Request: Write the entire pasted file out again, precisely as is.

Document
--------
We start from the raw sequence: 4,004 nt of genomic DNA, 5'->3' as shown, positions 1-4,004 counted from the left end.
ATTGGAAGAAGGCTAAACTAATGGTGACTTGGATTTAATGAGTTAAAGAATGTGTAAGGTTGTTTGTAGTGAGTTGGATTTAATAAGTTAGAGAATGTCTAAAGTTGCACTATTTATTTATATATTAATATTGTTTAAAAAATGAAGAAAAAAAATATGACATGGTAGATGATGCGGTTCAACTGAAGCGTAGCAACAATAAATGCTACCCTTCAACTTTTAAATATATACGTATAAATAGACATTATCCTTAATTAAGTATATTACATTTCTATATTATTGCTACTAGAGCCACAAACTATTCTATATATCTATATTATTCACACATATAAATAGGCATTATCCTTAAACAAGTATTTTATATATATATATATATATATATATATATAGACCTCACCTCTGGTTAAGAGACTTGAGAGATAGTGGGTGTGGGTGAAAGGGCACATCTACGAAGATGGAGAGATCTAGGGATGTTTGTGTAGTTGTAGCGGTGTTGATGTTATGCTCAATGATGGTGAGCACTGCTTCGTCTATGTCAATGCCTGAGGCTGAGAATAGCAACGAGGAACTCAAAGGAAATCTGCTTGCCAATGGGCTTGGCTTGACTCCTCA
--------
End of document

We start from the raw sequence: 4,004 nt of genomic DNA, 5'->3' as shown, positions 1-4,004 counted from the left end.
ATTGGAAGAAGGCTAAACTAATGGTGACTTGGATTTAATGAGTTAAAGAATGTGTAAGGTTGTTTGTAGTGAGTTGGATTTAATAAGTTAGAGAATGTCTAAAGTTGCACTATTTATTTATATATTAATATTGTTTAAAAAATGAAGAAAAAAAATATGACATGGTAGATGATGCGGTTCAACTGAAGCGTAGCAACAATAAATGCTACCCTTCAACTTTTAAATATATACGTATAAATAGACATTATCCTTAATTAAGTATATTACATTTCTATATTATTGCTACTAGAGCCACAAACTATTCTATATATCTATATTATTCACACATATAAATAGGCATTATCCTTAAACAAGTATTTTATATATATATATATATATATATATATATAGACCTCACCTCTGGTTAAGAGACTTGAGAGATAGTGGGTGTGGGTGAAAGGGCACATCTACGAAGATGGAGAGATCTAGGGATGTTTGTGTAGTTGTAGCGGTGTTGATGTTATGCTCAATGATGGTGAGCACTGCTTCGTCTATGTCAATGCCTGAGGCTGAGAATAGCAACGAGGAACTCAAAGGAAATCTGCTTGCCAATGGGCTTGGCTTGACTCCTCA